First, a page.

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Giving Voice to LoveSong and Self-Expression from the Troubadours to Guillaume de Machaut$
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Judith A. Peraino

Print publication date: 2011

Print ISBN-13: 9780199757244

Published to Oxford Scholarship Online: January 2012

DOI: 10.1093/acprof:oso/9780199757244.001.0001

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Delinquent Descorts and Medieval Lateness

Delinquent Descorts and Medieval Lateness

Chapter:
(p.76) 2 Delinquent Descorts and Medieval Lateness
Source:
Giving Voice to Love
Author(s):

Judith A. Peraino

Publisher:
Oxford University Press
DOI:10.1093/acprof:oso/9780199757244.003.0003

This chapter focuses on the emergence of the descort in troubadour and trouvère repertories and its particularly self-conscious play with form, genre, and performance. Disruption and belatedness define the descort, which is a heterostrophic lyric genre that expresses the idea of “discord” in formal and melodic ways by orchestrating conflicts between sense and sound. Only four Occitan descorts survive with music, and three of these are late additions to the chansonnier trouv. M (P-BNF fr. 844), which contains the largest single collection of notated French descorts as well. Here we can see an exchange of ideas among various scribes who “interpreted” descorts at different stages of the manuscript’s production. Musical and paleographical evidence further suggests the influence of these late Occitan descorts on the lais and chansons added to the manuscript at some point after the Occitan descorts. Thus the descorts began a domino effect of musical composition within trouv. M that appears to be self-consciously discordant with the musical tradition of the chanson.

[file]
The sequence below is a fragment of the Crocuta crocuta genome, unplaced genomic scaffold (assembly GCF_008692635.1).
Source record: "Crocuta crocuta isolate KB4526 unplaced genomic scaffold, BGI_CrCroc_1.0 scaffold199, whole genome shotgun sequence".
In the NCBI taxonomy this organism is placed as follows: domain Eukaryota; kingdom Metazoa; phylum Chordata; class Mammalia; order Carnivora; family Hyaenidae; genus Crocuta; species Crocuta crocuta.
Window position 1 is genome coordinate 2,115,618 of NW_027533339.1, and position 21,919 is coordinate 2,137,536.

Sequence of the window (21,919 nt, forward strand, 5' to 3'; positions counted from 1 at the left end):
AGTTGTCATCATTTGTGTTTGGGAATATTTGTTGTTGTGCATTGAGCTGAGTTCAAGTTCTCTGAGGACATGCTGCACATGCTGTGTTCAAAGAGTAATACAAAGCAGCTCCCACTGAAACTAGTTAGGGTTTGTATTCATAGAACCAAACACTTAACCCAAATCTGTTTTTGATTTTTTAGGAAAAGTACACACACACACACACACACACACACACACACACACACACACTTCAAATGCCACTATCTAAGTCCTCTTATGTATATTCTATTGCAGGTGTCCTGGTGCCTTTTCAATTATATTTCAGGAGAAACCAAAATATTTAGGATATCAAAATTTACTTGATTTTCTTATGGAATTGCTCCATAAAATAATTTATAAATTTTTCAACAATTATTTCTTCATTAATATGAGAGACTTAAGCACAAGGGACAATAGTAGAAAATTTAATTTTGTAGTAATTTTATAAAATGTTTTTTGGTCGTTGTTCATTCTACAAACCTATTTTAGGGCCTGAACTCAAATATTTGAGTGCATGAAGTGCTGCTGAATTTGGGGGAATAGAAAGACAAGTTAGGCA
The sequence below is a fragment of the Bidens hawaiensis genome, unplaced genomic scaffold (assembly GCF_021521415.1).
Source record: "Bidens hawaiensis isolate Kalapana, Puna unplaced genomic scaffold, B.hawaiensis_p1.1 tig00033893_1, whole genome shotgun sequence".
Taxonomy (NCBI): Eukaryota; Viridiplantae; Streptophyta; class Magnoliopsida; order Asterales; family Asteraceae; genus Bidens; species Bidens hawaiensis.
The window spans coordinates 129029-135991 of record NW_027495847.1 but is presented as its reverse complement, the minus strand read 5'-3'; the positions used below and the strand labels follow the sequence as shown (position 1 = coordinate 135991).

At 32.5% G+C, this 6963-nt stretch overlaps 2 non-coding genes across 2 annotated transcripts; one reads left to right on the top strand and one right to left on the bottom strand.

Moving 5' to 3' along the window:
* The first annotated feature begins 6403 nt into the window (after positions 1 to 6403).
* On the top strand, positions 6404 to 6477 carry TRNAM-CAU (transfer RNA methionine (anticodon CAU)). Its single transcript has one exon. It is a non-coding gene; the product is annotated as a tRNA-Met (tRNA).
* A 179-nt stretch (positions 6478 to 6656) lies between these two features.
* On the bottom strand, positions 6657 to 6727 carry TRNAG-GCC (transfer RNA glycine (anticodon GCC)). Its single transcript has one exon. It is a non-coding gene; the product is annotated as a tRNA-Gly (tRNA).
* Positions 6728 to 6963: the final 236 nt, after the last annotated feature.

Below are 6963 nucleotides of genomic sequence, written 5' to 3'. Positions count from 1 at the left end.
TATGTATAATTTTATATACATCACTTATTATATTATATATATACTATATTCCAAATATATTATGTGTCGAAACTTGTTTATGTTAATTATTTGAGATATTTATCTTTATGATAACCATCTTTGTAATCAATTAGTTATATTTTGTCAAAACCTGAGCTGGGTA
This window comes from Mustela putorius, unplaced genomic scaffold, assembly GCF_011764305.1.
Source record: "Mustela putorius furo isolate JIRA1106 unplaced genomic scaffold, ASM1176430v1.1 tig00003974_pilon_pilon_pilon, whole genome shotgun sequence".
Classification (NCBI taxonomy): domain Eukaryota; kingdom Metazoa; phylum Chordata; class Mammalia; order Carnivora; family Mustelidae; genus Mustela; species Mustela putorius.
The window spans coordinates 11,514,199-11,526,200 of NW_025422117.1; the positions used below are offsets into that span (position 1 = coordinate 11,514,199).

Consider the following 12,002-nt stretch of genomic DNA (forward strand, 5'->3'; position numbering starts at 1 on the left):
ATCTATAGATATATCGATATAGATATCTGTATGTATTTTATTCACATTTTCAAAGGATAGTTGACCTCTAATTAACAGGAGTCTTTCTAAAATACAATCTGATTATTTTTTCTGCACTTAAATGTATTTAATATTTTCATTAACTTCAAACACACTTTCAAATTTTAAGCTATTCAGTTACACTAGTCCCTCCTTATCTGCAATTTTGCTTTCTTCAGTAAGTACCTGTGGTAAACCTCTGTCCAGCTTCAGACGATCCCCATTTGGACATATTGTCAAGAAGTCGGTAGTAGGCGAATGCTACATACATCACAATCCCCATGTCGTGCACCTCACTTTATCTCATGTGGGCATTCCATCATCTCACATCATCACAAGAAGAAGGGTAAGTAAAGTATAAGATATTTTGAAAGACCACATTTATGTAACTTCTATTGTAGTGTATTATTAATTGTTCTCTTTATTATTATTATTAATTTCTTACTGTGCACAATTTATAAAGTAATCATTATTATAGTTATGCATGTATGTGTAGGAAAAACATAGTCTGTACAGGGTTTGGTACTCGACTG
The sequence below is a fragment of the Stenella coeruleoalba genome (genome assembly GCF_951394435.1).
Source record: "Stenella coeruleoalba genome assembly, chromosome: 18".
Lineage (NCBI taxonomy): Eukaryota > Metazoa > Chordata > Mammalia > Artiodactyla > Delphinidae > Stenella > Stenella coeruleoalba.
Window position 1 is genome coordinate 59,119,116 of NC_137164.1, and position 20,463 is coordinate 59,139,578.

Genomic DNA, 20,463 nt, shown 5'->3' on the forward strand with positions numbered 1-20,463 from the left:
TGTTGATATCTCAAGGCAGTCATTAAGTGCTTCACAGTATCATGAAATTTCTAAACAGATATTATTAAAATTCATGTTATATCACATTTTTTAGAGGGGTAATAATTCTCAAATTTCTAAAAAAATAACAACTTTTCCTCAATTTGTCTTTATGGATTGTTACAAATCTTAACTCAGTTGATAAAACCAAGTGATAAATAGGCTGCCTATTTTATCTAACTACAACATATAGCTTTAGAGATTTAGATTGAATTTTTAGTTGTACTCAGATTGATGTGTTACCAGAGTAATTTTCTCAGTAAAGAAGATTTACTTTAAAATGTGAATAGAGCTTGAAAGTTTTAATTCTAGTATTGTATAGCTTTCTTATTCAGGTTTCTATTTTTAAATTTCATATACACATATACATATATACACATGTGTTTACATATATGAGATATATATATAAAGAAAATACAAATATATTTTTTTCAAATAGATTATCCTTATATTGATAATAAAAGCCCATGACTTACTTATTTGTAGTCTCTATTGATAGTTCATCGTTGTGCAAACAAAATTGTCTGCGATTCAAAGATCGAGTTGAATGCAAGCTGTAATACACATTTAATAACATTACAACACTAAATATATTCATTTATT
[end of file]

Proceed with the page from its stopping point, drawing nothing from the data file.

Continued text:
Keywords:   descorts, sirventes, lais, chansons, Aimeric de Peguilhan, Guilhem Augier Novella, Raimbaut de Vaqueiras, manuscrit du roi, lateness

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